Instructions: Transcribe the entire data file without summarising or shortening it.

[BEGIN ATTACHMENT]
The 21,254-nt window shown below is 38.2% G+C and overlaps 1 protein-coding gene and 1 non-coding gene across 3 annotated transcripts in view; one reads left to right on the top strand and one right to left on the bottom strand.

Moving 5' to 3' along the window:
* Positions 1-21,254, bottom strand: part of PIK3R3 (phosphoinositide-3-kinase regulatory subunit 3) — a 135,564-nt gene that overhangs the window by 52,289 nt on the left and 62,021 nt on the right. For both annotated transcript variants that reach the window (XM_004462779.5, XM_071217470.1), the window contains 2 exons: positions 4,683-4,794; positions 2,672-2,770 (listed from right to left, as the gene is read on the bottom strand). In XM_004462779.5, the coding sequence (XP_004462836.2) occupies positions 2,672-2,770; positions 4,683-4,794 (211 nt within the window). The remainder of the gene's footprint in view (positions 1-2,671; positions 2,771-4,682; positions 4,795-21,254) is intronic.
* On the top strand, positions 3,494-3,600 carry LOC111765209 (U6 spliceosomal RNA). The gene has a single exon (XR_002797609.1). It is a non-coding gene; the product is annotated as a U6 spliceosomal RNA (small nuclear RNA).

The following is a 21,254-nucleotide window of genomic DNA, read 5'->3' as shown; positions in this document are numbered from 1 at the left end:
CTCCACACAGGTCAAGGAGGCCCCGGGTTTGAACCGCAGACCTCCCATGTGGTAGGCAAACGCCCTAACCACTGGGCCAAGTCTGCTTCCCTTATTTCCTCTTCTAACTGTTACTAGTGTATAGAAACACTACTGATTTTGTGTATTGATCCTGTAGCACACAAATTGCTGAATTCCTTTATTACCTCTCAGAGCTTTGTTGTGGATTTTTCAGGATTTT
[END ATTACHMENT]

The 21,254-nt window shown below is 38.2% G+C and overlaps 1 protein-coding gene and 1 non-coding gene across 3 annotated transcripts in view; one reads left to right on the top strand and one right to left on the bottom strand.

Moving 5' to 3' along the window:
* Positions 1-21,254, bottom strand: part of PIK3R3 (phosphoinositide-3-kinase regulatory subunit 3) — a 135,564-nt gene that overhangs the window by 52,289 nt on the left and 62,021 nt on the right. For both annotated transcript variants that reach the window (XM_004462779.5, XM_071217470.1), the window contains 2 exons: positions 4,683-4,794; positions 2,672-2,770 (listed from right to left, as the gene is read on the bottom strand). In XM_004462779.5, the coding sequence (XP_004462836.2) occupies positions 2,672-2,770; positions 4,683-4,794 (211 nt within the window). The remainder of the gene's footprint in view (positions 1-2,671; positions 2,771-4,682; positions 4,795-21,254) is intronic.
* On the top strand, positions 3,494-3,600 carry LOC111765209 (U6 spliceosomal RNA). The gene has a single exon (XR_002797609.1). It is a non-coding gene; the product is annotated as a U6 spliceosomal RNA (small nuclear RNA).

The following is a 21,254-nucleotide window of genomic DNA, read 5'->3' as shown; positions in this document are numbered from 1 at the left end:
CTCCACACAGGTCAAGGAGGCCCCGGGTTTGAACCGCAGACCTCCCATGTGGTAGGCAAACGCCCTAACCACTGGGCCAAGTCTGCTTCCCTTATTTCCTCTTCTAACTGTTACTAGTGTATAGAAACACTACTGATTTTGTGTATTGATCCTGTAGCACACAAATTGCTGAATTCCTTTATTACCTCTCAGAGCTTTGTTGTGGATTTTTCAGGATTTT